Wednesday, January 11, 2012

Who Do You Think You Are?

image copyright Simon Howden

I’ll never be a great writer. I’m not putting myself down here, I’m just stating a fact--an obvious fact. I’m no Edith Wharton or Charles Dickens or Jane Austen. I’m just Lisa Papademetriou. If God had wanted me to be a great writer, she would have given me a name that was easier to spell. 
But that doesn’t mean that I’m not a good writer. And it doesn’t mean that nobody cares what I have to say. When I think about the books that have influenced my life the most, the first one that comes to mind isn’t The Scarlet Letter or  Anna Karenina, though I loved both of those books. It’s The Cat Ate My Gymsuit, but Paula Danziger. Is that book the highest achievement in literature? All I know is that it was the right thing at the right time. It spoke to me; it reflected my life. It was very, very important to me.
I once sat down to dinner with a man who insisted that Harry Potter and the Sorcerer’s Stone was the greatest book ever written. I said that I didn’t think it was possible to determine what the greatest book ever written was, but he wanted to argue about it. (This man was in his sixties, too--a testament to that book’s universal popularity.) So I guess that--in this man’s world--Harry Potter is the best book ever written. In my world, there are no best books, only books that speak to me, or books that are beautifully written. Or books that are engrossing. It’s subjective.
Still, my demon likes to insist that if I’m not going to be great, I should just stop. “You’ll never win the Newbery,” he taunts. You’ll never win the National Book Award! Who do you think you are?” It’s tiring to listen to him, and it doesn’t get me anywhere. Do these doubts help finish my novel? No.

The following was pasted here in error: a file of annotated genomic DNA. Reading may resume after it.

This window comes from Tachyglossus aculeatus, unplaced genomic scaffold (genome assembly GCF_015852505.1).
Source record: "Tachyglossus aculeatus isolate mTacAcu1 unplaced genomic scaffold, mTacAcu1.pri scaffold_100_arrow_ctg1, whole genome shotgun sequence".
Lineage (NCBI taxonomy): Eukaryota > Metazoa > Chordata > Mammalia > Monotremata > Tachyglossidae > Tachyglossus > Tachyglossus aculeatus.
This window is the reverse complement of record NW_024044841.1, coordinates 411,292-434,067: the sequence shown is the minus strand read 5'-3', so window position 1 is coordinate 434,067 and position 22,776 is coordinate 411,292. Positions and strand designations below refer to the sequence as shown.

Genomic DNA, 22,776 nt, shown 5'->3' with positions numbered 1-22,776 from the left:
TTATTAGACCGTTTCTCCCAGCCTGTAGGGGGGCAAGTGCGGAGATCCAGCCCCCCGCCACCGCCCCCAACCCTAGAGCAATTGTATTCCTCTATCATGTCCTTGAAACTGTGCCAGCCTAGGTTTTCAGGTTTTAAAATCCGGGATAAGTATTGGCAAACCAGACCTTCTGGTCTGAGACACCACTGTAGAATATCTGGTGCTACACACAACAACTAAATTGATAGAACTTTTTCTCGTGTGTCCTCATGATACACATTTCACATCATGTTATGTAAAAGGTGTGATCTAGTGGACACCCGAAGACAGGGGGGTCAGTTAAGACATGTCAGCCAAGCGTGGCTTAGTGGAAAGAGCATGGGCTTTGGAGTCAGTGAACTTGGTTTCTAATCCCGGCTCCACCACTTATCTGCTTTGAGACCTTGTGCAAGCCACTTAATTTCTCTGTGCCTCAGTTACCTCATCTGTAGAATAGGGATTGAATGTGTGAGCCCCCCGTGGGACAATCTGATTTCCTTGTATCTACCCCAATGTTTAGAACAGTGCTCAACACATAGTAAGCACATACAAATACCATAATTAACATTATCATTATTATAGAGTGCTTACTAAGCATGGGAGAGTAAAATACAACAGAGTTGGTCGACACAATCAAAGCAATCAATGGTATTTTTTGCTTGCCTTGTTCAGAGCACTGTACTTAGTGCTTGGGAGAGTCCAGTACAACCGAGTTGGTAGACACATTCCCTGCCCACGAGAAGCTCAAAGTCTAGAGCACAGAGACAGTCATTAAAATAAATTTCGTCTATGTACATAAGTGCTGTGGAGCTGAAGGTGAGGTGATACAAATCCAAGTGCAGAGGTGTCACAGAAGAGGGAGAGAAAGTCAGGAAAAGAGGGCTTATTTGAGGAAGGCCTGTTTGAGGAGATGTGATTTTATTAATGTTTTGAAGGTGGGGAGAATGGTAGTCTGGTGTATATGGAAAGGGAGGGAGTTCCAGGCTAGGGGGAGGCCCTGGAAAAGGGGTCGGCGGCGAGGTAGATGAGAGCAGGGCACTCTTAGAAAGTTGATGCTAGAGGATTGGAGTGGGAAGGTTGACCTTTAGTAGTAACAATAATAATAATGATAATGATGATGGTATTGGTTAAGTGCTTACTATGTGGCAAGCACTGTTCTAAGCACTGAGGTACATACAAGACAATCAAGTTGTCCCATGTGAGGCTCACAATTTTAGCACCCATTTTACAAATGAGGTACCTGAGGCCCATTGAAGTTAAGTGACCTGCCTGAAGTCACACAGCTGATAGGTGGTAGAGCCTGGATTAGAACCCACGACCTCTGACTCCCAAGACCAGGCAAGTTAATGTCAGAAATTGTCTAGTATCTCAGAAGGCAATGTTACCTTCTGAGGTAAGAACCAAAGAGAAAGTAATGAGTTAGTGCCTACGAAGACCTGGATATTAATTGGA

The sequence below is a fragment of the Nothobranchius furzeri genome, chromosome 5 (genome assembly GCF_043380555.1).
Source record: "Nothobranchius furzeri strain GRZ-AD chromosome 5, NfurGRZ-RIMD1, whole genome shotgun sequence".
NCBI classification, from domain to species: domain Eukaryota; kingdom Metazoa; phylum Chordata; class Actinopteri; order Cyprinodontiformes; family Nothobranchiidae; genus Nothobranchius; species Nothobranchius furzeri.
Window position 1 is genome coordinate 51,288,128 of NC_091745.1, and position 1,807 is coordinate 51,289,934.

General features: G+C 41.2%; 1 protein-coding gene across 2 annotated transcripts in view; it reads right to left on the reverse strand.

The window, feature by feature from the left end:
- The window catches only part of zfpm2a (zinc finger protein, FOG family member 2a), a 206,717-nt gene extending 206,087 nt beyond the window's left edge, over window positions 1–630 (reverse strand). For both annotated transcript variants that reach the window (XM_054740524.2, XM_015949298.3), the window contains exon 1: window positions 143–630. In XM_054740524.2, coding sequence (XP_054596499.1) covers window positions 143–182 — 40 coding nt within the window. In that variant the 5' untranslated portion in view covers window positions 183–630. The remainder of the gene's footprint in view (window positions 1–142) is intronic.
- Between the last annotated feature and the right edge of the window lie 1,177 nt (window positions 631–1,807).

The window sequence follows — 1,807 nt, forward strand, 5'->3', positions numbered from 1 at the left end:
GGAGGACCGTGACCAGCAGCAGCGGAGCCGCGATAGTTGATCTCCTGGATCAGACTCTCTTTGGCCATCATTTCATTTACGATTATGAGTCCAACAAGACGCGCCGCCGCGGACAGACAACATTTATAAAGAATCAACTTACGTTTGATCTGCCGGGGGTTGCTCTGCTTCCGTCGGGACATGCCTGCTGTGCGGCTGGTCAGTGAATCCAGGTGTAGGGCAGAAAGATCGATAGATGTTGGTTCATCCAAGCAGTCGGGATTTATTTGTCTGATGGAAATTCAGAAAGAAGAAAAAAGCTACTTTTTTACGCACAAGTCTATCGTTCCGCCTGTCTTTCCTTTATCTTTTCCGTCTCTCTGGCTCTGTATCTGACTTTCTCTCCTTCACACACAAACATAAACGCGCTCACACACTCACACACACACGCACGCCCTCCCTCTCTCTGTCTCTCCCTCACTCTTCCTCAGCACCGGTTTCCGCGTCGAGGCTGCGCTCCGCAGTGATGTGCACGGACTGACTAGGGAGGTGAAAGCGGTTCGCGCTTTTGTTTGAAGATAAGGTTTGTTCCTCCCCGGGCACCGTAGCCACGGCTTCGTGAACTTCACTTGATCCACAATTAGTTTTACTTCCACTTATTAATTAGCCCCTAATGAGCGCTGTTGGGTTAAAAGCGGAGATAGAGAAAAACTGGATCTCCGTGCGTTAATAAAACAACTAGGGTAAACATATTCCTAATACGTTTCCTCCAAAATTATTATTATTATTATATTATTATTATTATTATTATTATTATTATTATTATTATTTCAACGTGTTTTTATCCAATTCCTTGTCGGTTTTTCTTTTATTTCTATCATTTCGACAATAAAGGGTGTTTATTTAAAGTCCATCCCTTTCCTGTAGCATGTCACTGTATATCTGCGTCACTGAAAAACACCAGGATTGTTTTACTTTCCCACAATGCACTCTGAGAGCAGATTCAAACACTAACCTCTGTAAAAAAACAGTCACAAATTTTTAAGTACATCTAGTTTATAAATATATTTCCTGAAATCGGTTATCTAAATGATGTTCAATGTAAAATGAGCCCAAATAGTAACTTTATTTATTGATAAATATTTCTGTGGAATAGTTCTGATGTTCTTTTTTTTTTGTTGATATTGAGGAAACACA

So when your demon starts to scream, Who Do You Think You Are?, just answer, I’m me. And keep on doing your thing. Squirrels don’t worry about being the Best Hole Digger that Ever Lived. Lions don’t worry about being the Best Lion. Writers shouldn’t worry about that junk, either. How is it helpful? The point of reviews is just to help sell your book. If they don’t have anything nice to say, then they are not your concern. 

Here is something that someone once told me: Art is not a competition. Artists can be competitive, though. But that doesn't necessarily help the art. What does "winning" really mean, anyway?
The trick is to be so engaged with what you’re doing that you don’t have the time or interest to care about what others think of your work...unless, of course, we’re talking about a fan who has contacted you to thank you for what you’ve produced. *Then* you should have time.

1 comment:

  1. Lisa, this is a dead-on point. I often feel this way about music. I actually really dislike the question re: best ever albums/artists/bands because it is TOTALLY subjective. When that question is posed, I sometimes get this tinge of "Oh, I SHOULD say the Beatles or something," but the truth is that they don't deeply speak to me. Natalie Merchant, however, does. So, yeah, 10,000 Maniacs' Our Time in Eden is my musical equivalent of The Cat Ate My Gymsuit!